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Wednesday, April 02, 2008



After a very short and painless winter, followed by a few weeks of a pleasant spring, it seems that we are into summer here in Valencia. I have already started putting on sun block for my daily bike rides, I can sit outside and comfortably read in a café until well after dark, laundry dries in less than a day on the line*, and topless women have migrated back to the beaches. Call me sexist but I would rather be distracted by topless women as I ride along the beach bike trail than look at the old, fat, naked perverts who inhabit the dunes during the winter months. By the way, my threat of taking a picture of the public masturbator who haunted a section of the trail seems to have worked. He hasn’t been back since. I think that I will use this trick if the trail gets too cluttered with old, fat nudists. Maybe I’ll start a web site of pictures of these bloated corpses to shame them away from my line of sight.

It’s not like life is without problems. I’ve had a rash of them lately but overall I’d have to say that things are going well. I have been working hard on my Spanish, as always. I just finished reading The Catcher in the Rye in Spanish (El Guardián entre el Centeno) which I found on my roommate’s bookshelf. I probably haven’t read this book since I first read it at 17 but I still know it almost by heart. In case you are wondering “phony” in Spanish is “farsante. I talked with a Spanish friend about this book and he regretted that he didn’t get around to reading El Guardián entre el Centeno until he was 26—a little old for this adolescent classic. He also said that there is no equivalent to this icon of American literature in the Spanish-speaking world. Too bad for them. I learned a lot of very useful vocabulary. “Moron” is “tarado.” I learn useful vocabulary with every book that I read. An Italian friend absolutely insisted that I read a Spanish translation of 1933 Was a Bad Year (Un Año Pésimo) by John Fante, an author unknown to me. I just started it but so far, so good.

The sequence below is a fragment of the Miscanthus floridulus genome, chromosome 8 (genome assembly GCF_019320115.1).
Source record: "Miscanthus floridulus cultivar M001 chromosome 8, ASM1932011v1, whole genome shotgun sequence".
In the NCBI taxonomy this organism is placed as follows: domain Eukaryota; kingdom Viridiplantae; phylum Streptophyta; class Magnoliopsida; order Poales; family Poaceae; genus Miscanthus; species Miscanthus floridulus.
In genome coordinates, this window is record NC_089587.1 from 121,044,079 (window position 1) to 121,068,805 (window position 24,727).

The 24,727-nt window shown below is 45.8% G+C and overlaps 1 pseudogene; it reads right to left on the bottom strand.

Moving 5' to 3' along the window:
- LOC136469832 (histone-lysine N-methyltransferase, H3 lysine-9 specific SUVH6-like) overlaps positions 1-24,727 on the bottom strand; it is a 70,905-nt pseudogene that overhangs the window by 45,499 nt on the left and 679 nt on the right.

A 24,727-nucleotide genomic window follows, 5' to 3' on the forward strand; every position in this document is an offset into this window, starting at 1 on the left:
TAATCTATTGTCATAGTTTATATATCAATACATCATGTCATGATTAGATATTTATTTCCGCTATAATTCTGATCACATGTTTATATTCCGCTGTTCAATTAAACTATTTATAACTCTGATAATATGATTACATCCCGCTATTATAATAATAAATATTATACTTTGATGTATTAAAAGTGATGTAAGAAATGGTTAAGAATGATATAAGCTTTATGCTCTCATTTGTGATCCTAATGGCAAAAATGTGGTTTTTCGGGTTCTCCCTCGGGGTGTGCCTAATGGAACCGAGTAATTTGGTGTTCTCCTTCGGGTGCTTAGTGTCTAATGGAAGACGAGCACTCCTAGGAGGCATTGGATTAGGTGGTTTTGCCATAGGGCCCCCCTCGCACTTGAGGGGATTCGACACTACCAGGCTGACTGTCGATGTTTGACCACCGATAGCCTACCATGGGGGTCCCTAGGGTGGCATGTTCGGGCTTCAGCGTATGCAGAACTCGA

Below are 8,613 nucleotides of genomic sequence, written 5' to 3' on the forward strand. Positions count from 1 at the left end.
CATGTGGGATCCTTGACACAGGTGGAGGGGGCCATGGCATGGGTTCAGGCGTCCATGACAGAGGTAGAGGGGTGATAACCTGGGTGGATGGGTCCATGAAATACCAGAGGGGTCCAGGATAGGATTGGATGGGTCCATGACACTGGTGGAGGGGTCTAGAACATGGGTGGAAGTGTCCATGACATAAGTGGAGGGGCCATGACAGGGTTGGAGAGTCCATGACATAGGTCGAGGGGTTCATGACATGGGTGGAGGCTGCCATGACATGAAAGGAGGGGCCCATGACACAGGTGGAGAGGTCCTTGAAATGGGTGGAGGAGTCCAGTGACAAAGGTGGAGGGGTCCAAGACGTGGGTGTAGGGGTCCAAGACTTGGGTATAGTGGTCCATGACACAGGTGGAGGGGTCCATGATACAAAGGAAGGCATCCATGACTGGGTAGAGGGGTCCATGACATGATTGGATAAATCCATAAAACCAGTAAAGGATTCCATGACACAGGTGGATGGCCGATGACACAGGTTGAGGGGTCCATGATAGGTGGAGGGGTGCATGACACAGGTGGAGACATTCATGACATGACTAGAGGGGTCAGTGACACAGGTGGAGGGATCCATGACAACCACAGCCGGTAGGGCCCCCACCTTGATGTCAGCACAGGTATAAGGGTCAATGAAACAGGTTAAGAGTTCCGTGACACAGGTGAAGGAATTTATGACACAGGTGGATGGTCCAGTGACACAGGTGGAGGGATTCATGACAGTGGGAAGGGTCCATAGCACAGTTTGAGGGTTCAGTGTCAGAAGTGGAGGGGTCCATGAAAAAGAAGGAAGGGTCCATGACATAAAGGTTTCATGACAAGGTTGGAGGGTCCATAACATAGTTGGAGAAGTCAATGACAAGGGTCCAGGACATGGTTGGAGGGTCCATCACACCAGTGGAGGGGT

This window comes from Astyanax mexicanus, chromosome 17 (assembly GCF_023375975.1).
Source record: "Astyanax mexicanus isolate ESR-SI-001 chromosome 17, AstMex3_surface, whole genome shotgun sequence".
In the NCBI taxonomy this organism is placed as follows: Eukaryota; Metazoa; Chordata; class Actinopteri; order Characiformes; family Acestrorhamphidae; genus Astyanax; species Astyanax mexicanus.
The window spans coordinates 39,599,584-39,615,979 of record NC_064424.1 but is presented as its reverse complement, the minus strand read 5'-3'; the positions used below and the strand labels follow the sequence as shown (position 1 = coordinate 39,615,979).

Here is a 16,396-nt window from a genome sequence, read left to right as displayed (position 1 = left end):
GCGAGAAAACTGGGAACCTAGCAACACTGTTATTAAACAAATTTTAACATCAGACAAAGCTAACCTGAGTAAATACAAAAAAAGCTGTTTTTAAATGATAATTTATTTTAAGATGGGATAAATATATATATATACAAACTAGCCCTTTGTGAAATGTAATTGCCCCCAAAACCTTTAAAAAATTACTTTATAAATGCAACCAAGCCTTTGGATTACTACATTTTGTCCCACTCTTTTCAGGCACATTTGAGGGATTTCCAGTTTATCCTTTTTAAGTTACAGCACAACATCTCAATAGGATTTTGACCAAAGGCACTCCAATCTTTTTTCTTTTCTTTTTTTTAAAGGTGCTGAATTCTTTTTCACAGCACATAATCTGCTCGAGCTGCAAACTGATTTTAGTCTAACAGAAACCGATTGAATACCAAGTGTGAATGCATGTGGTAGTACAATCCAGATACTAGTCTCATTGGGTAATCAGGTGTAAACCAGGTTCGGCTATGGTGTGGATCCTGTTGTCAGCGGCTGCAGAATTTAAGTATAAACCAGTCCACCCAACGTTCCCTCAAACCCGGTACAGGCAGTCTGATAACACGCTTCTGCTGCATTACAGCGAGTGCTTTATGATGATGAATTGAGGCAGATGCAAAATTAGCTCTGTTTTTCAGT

Life in Spain is sort of like walking: you just keep putting one foot in front of the other and keep going. I wouldn’t go so far as to say that life is getting routine, but everything just seems to be getting more and more familiar. I suppose that I have reached that point in which trying to adapt to another sort of life would be a problem. Culture shock is what it is called at times. I experienced culture shock only once in my life when my family moved briefly from the Midwest to Hawaii when I was 16. In all of my moves since then I have never really had culture shock. I adapt to the new place and then when I leave I have a bit of a problem getting used to the new experience, but it isn’t anything like a shock to me.

What does shock me is the dollar’s lowly standing against the euro. If George Bush’s goal as president was to reduce the USA to a third world nation, he is off to a good start by deflating the value of our currency some 50% since taking office. I should have converted all of my money into Mexican pesos before I left. Besides the deflating dollar, I am also getting pinched by inflation here in Spain. On top of this, my computer crashed on me. I am working on my old Dell Latitude that I brought along for this sort of eventuality. The keyboard doesn’t work so I plugged in a Spanish keyboard I found in the trash. It works but just barely. I am also without internet at home until my primary machine gets fixed or I decide to buy a new laptop. I haven’t heard back from the fix-it shop and part of me wants to go out and buy something new—damn the expense. My old laptop is perfectly suitable for what I do so if it can be fixed I will stick with it. I feel like someone standing by the bedside of a loved one in a coma while daydreaming about getting another spouse/parent/brother/sister. Does this make me a bad person? Don’t answer that.

I am also thinking about posting some of my humor essays about Spain on the humor website I contribute to occasionally. I am sort of curious as to how my Spanish stuff will be greeted by that audience of mostly knuckleheads. I think most of what makes a writer popular is someone important simply affirming that this person is worth reading. There are a lot of worse writers than I who are insanely popular just because they were anointed by a publisher.

*I never want to use a clothes dryer again. Hanging clothes to dry is something that I find very satisfying on many levels. This is solar and wind power on such a basic level that I can’t believe we ever decided that we needed to dry clothes faster. What a crazy idea!

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